Impaired myocardial relaxation (diastolic dysfunction) is an important component of the pathophysiology of heart disease. This Program Project will study the modulation and regulation of myocardial diastolic function in selected pathologic states. """"""""Modulation"""""""" (the alteration of diastolic myocardial properties as assessed in the intact ventricle) will be studied during hypoxia, ischemia, reoxygenation, and reperfusion in intact normal and hypertrophied hearts. """"""""Regulation"""""""" (the subcellular events which determine the rate and extent of myocardial relaxation) will be studied in intact hearts by nuclear magnetic resonance (NMR) spectroscopy and in isolated myocytes and myocardial samples by means of patch clamping (to measure sarcolemmal electrical events), and aequorin light emission (to assess intracellular calcium transients and levels). Six projects, a Metabolism Core, and a Morphology Core will provide a spectrum of experimental approaches. Project I will use multivessel coronary stenoses in the pig to study regional diastolic dysfunction during demand ischemia. Project II will use isolated blood perfused rabbit hearts to study diastolic dysfunction during simulated clinical syndromes of """"""""demand"""""""" and """"""""supply"""""""" ischemia. Project III will study diastolic dysfunction during demand ischemia in hypertrophied isolated blood perfused rabbit hearts to simulate clinical states where coronary stenoses and hypertrophy are both present. Project IV will use isolated perfused rat hearts with three types of hypertrophy: pathologic pressure or volume overload hypertrophy, and physiologic hypertrophy due to exercise conditioning. In Projects IIIV NMR spectroscopy will measure critical intracellular metabolites and cations during hypoxia and ischemia, to identify basic mechanisms of abnormal relaxation, differences relating to the type of hypertrophy, and to provide simultaneous metabolic and mechanical data when interventions are used to modulate diastolic dysfunction. Project V will study diastolic relaxation in isolated cardiac myocytes from animals and man. Project VI will study relaxation in isolated working myocardium from patients with severe hypertrophy and/or heart failure. The research program will provide new information important to the basic understanding of myocardial relaxation and for the clinical care of patients with diastolic dysfunction.

National Institute of Health (NIH)
National Heart, Lung, and Blood Institute (NHLBI)
Research Program Projects (P01)
Project #
Application #
Study Section
Heart, Lung, and Blood Research Review Committee A (HLBA)
Project Start
Project End
Budget Start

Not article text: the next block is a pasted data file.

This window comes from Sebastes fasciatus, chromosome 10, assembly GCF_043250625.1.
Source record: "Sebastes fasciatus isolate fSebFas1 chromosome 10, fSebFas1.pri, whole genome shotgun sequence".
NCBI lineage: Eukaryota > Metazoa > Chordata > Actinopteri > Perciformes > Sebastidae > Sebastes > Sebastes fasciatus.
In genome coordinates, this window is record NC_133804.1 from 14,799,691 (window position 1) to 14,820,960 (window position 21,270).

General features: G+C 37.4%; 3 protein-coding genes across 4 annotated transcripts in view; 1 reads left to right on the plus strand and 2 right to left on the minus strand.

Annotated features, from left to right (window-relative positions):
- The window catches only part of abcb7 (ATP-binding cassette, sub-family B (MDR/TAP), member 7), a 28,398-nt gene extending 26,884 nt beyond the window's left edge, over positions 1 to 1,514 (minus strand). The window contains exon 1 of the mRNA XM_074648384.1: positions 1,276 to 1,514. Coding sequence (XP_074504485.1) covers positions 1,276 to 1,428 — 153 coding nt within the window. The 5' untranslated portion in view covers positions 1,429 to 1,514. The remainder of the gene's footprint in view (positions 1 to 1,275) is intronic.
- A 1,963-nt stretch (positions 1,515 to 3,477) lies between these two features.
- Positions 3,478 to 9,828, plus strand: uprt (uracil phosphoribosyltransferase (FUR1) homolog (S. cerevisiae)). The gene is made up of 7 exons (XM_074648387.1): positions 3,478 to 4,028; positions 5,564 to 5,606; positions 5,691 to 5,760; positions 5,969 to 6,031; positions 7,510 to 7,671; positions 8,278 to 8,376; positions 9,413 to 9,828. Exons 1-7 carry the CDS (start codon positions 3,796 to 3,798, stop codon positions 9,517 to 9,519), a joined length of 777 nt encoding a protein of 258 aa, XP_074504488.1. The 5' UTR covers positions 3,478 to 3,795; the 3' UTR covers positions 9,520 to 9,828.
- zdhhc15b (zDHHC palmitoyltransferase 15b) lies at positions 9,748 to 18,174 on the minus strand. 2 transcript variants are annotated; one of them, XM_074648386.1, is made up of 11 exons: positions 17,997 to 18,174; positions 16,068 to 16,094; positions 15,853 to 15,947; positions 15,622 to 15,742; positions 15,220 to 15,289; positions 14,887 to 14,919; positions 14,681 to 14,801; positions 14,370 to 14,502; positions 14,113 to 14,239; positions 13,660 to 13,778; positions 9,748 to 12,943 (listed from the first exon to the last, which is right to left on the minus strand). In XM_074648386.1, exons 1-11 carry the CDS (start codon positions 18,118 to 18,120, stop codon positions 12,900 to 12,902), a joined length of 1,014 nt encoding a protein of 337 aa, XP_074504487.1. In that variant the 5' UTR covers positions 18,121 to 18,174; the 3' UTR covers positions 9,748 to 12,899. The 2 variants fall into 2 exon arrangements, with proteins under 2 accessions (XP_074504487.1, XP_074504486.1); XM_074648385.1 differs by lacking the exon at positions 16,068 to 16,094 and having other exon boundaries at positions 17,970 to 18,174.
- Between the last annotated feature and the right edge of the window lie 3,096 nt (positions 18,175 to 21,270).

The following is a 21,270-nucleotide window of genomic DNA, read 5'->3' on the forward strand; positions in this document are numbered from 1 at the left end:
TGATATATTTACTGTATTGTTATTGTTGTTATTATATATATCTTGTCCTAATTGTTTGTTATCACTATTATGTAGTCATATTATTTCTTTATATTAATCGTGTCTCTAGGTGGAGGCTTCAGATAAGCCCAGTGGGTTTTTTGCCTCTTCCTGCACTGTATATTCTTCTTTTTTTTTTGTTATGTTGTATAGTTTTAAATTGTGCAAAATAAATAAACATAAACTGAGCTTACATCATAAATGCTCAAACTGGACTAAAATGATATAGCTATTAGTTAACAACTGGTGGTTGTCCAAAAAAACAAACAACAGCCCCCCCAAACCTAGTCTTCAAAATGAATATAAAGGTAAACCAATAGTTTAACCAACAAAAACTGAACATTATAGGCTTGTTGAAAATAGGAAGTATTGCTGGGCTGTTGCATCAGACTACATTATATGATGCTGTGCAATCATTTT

Budget End
Support Year
Fiscal Year
Total Cost
Indirect Cost
Harvard University
Schools of Medicine
United States
Zip Code
Yan, Xinhua; Schuldt, Adam J T; Price, Robert L et al. (2008) Pressure overload-induced hypertrophy in transgenic mice selectively overexpressing AT2 receptors in ventricular myocytes. Am J Physiol Heart Circ Physiol 294:H1274-81
Nakayama, Masaharu; Yan, Xinhua; Price, Robert L et al. (2005) Chronic ventricular myocyte-specific overexpression of angiotensin II type 2 receptor results in intrinsic myocyte contractile dysfunction. Am J Physiol Heart Circ Physiol 288:H317-27
Ito, Kenta; Nakayama, Masaharu; Hasan, Faisal et al. (2003) Contractile reserve and calcium regulation are depressed in myocytes from chronically unloaded hearts. Circulation 107:1176-82
Yan, Xinhua; Price, Robert L; Nakayama, Masaharu et al. (2003) Ventricular-specific expression of angiotensin II type 2 receptors causes dilated cardiomyopathy and heart failure in transgenic mice. Am J Physiol Heart Circ Physiol 285:H2179-87
Goldsmith, Edie C; Carver, Wayne; McFadden, Alex et al. (2003) Integrin shedding as a mechanism of cellular adaptation during cardiac growth. Am J Physiol Heart Circ Physiol 284:H2227-34
Ito, K; Yan, X; Feng, X et al. (2001) Transgenic expression of sarcoplasmic reticulum Ca(2+) atpase modifies the transition from hypertrophy to early heart failure. Circ Res 89:422-9
Ding, B; Price, R L; Goldsmith, E C et al. (2000) Left ventricular hypertrophy in ascending aortic stenosis mice: anoikis and the progression to early failure. Circulation 101:2854-62
Ito, K; Yan, X; Tajima, M et al. (2000) Contractile reserve and intracellular calcium regulation in mouse myocytes from normal and hypertrophied failing hearts. Circ Res 87:588-95
Bartunek, J; Weinberg, E O; Tajima, M et al. (2000) Chronic N(G)-nitro-L-arginine methyl ester-induced hypertension : novel molecular adaptation to systolic load in absence of hypertrophy. Circulation 101:423-9
Bartunek, J; Weinberg, E O; Tajima, M et al. (1999) Angiotensin II type 2 receptor blockade amplifies the early signals of cardiac growth response to angiotensin II in hypertrophied hearts. Circulation 99:22-5

Showing the most recent 10 out of 53 publications